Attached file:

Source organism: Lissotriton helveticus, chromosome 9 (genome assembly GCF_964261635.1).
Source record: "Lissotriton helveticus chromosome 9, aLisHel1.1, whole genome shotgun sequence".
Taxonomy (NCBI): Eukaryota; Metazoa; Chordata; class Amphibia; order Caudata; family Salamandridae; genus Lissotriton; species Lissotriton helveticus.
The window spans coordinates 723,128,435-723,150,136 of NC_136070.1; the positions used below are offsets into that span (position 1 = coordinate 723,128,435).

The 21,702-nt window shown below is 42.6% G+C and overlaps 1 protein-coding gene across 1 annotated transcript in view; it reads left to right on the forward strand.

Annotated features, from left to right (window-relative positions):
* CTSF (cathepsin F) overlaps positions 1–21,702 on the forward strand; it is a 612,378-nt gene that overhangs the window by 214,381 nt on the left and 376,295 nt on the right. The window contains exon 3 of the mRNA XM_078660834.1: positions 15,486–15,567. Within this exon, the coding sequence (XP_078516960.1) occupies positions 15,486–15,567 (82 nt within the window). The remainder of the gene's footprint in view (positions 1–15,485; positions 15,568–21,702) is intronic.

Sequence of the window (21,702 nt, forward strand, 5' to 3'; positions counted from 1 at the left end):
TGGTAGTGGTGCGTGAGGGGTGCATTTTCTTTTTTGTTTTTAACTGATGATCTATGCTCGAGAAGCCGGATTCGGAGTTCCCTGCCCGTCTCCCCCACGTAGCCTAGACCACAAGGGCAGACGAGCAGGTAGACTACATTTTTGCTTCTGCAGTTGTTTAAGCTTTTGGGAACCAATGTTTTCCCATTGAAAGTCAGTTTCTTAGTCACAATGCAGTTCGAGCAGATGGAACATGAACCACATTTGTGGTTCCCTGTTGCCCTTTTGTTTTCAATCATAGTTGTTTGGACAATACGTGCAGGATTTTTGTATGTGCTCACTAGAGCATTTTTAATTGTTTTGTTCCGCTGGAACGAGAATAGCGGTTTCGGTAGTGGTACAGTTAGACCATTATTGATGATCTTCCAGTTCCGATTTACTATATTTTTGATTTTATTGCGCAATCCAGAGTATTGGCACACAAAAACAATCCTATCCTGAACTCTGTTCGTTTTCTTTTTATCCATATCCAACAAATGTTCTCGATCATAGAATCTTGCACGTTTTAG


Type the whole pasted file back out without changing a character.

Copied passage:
Source organism: Lissotriton helveticus, chromosome 9 (genome assembly GCF_964261635.1).
Source record: "Lissotriton helveticus chromosome 9, aLisHel1.1, whole genome shotgun sequence".
Taxonomy (NCBI): Eukaryota; Metazoa; Chordata; class Amphibia; order Caudata; family Salamandridae; genus Lissotriton; species Lissotriton helveticus.
The window spans coordinates 723,128,435-723,150,136 of NC_136070.1; the positions used below are offsets into that span (position 1 = coordinate 723,128,435).

The 21,702-nt window shown below is 42.6% G+C and overlaps 1 protein-coding gene across 1 annotated transcript in view; it reads left to right on the forward strand.

Annotated features, from left to right (window-relative positions):
* CTSF (cathepsin F) overlaps positions 1–21,702 on the forward strand; it is a 612,378-nt gene that overhangs the window by 214,381 nt on the left and 376,295 nt on the right. The window contains exon 3 of the mRNA XM_078660834.1: positions 15,486–15,567. Within this exon, the coding sequence (XP_078516960.1) occupies positions 15,486–15,567 (82 nt within the window). The remainder of the gene's footprint in view (positions 1–15,485; positions 15,568–21,702) is intronic.

Sequence of the window (21,702 nt, forward strand, 5' to 3'; positions counted from 1 at the left end):
TGGTAGTGGTGCGTGAGGGGTGCATTTTCTTTTTTGTTTTTAACTGATGATCTATGCTCGAGAAGCCGGATTCGGAGTTCCCTGCCCGTCTCCCCCACGTAGCCTAGACCACAAGGGCAGACGAGCAGGTAGACTACATTTTTGCTTCTGCAGTTGTTTAAGCTTTTGGGAACCAATGTTTTCCCATTGAAAGTCAGTTTCTTAGTCACAATGCAGTTCGAGCAGATGGAACATGAACCACATTTGTGGTTCCCTGTTGCCCTTTTGTTTTCAATCATAGTTGTTTGGACAATACGTGCAGGATTTTTGTATGTGCTCACTAGAGCATTTTTAATTGTTTTGTTCCGCTGGAACGAGAATAGCGGTTTCGGTAGTGGTACAGTTAGACCATTATTGATGATCTTCCAGTTCCGATTTACTATATTTTTGATTTTATTGCGCAATCCAGAGTATTGGCACACAAAAACAATCCTATCCTGAACTCTGTTCGTTTTCTTTTTATCCATATCCAACAAATGTTCTCGATCATAGAATCTTGCACGTTTTAG